SEATTLE -- The Attorney General’s Office is warning consumers about the re-emergence of a long-distance scam called advance fee fraud because they often originate in that African country.
The scam usually involves a fraudster who convinces victims to perform a “good deed” by sending money, saying the victim will benefit financially once the money is received. Of course, the fraudster keeps the money, never delivering on his promise to share the wealth.
In the latest twist on this version of advance-fee fraud, the fraudster responds to a legitimate car, boat or other high-priced sales ad in an auto trader’s magazine. The scammer, who claims to be emailing from Greece or another distant location, says that someone in the states who owes the scammer money will send a cashier’s check to the seller to cover the cost of the car, plus shipping. The scammer then encourages the seller to send $5,000 to a shipper. If the unwary consumer falls for the scam they’re out the $5,000 and sometimes the vehicle. Luckily, in most cases, the savvy car seller waits for the check to clear; it does not.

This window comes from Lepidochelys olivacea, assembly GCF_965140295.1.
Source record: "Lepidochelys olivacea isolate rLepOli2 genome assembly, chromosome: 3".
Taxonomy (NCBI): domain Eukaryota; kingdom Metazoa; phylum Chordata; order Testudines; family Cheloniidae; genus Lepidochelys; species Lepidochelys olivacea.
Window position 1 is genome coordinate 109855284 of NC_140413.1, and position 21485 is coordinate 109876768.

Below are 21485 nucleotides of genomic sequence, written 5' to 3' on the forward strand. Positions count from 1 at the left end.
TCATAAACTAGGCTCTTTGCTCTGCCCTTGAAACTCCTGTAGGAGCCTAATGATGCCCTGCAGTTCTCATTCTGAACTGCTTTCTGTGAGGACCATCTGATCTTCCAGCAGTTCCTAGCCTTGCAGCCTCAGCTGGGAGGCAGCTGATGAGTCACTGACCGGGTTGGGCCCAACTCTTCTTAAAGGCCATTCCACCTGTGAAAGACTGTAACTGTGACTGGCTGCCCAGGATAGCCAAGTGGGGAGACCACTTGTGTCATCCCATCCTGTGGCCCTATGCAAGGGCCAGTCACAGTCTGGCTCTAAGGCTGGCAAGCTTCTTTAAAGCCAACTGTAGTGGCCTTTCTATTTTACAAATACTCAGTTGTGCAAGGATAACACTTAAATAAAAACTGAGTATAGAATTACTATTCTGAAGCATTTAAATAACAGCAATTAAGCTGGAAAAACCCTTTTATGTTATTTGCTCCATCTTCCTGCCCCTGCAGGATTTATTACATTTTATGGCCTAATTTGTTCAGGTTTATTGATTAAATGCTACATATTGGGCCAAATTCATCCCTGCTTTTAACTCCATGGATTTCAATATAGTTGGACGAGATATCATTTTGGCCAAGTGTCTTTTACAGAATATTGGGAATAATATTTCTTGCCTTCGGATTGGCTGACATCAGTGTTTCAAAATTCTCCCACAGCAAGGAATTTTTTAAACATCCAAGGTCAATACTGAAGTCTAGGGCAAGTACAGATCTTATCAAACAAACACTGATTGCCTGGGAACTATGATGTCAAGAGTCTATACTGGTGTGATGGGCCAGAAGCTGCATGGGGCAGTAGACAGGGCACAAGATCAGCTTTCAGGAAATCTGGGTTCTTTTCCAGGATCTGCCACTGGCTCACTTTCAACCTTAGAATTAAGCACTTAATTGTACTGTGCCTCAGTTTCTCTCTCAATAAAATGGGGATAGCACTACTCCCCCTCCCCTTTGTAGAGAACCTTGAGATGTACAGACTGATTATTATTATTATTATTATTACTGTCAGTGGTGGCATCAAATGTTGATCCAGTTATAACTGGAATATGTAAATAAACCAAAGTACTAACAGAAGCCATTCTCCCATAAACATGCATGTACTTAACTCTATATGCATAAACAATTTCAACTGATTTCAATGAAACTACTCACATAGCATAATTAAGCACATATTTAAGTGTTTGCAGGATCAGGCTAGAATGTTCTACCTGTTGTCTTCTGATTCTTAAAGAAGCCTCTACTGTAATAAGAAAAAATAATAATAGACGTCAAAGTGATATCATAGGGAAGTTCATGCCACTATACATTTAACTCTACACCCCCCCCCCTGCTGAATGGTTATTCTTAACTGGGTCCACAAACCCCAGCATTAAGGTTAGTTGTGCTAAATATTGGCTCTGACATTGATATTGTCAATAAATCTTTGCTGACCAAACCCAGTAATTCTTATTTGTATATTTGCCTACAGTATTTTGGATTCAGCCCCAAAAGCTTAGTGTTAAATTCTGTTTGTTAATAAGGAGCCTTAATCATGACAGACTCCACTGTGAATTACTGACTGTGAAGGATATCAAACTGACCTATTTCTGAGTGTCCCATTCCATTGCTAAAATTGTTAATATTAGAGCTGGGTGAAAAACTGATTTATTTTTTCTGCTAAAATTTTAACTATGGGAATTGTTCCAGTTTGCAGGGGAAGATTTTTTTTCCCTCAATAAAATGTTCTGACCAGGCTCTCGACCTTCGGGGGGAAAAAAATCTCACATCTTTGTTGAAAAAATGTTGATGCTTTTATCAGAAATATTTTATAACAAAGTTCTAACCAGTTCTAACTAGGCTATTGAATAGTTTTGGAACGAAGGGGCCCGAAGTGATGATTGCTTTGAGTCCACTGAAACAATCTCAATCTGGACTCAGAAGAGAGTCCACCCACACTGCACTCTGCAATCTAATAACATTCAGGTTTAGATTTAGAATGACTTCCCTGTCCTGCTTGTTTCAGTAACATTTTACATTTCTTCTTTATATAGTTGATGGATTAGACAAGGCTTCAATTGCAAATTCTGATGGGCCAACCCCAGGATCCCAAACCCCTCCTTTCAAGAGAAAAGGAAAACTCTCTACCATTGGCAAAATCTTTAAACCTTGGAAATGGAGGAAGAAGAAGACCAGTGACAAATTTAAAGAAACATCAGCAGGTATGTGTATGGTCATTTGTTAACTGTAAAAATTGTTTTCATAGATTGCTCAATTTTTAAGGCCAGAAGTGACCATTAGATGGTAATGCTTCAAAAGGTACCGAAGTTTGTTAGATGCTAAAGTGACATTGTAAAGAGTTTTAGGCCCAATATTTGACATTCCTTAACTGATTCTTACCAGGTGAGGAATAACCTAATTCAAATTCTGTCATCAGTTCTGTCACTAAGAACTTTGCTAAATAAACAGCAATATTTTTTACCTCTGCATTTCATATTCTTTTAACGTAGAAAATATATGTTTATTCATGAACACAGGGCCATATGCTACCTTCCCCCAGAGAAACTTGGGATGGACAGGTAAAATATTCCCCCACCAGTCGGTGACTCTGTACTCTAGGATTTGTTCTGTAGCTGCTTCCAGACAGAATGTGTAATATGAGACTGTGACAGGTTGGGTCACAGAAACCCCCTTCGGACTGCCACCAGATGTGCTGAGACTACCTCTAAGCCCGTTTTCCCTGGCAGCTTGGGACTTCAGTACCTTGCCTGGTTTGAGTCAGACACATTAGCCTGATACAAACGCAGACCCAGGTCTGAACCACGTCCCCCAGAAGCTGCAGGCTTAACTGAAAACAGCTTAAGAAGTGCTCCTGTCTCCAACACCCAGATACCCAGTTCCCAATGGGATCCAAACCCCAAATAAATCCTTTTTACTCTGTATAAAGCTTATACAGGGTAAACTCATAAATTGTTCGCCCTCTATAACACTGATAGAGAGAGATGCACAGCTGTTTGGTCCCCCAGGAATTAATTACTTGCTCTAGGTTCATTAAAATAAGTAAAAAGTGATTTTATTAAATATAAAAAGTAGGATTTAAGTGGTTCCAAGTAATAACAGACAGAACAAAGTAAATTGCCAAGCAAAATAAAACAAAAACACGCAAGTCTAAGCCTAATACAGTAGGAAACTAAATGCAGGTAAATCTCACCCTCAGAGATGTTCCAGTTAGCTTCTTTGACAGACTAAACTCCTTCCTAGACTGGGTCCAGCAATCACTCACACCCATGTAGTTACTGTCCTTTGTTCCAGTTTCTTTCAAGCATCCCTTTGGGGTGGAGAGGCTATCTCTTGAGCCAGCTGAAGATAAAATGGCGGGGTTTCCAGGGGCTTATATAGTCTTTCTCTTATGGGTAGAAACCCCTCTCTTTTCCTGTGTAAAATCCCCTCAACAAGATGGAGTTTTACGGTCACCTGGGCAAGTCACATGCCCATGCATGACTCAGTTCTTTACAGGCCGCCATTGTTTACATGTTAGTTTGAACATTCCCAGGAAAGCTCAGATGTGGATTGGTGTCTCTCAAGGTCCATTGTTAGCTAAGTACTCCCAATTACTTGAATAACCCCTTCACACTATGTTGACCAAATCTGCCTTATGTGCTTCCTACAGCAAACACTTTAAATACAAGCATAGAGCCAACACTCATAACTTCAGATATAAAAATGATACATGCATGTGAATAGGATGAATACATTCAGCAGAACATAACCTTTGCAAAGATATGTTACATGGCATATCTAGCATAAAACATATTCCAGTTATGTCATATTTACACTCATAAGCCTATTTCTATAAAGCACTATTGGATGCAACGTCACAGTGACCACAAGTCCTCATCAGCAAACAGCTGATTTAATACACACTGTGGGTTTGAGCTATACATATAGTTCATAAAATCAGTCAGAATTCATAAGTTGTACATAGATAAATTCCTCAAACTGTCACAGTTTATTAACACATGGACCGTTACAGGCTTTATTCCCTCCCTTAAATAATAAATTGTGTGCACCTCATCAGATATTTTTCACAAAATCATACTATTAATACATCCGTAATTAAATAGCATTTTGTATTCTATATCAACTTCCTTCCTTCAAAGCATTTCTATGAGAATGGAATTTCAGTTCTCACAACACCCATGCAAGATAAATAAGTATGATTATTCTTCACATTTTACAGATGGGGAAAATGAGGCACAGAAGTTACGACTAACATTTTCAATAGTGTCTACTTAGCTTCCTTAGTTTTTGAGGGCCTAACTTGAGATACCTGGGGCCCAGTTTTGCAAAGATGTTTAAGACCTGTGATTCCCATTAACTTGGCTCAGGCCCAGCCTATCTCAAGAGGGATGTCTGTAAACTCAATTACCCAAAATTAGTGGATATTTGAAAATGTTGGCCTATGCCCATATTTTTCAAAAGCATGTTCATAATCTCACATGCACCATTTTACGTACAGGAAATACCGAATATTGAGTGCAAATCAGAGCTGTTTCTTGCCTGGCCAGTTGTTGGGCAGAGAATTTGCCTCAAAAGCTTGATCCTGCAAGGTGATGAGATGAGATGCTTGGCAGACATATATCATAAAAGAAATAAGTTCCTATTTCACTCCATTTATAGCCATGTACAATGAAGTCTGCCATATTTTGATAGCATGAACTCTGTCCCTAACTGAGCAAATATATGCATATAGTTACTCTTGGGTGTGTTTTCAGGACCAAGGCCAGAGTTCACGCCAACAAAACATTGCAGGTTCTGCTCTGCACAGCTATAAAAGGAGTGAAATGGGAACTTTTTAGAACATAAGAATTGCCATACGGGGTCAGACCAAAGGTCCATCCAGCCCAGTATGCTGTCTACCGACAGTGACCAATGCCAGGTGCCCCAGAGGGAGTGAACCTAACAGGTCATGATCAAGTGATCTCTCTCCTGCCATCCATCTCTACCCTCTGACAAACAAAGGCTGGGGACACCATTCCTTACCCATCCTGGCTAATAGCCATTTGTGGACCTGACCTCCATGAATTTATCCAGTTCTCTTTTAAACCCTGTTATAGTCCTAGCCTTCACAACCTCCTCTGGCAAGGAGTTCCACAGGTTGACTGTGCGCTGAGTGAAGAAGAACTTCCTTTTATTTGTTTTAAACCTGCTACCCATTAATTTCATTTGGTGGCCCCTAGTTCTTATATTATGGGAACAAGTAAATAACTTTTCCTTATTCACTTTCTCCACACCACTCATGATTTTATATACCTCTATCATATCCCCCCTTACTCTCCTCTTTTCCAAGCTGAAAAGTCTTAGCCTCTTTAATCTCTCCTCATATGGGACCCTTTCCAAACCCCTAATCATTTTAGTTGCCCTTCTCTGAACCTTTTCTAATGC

In a similar fraud, several consumers have received faxed letters or email from a bogus attorney in Seattle. The attorney claims to be representing a deceased person who shares the same last name as the letter or email recipient and requests financial assistance in helping to release funds to the recipient’s name. Don’t believe it.
On average, the Attorney General’s consumer resource centers receive about 10 reports of similar advance fee fraud scams a month. Since the fraudsters typically are overseas, state attorneys general don’t have jurisdiction to intervene. As a result, victims are referred to the U.S. Secret Service
Consumers’ best defense is to ignore these offers. Use the following tips to recognize and handle advance fee frauds: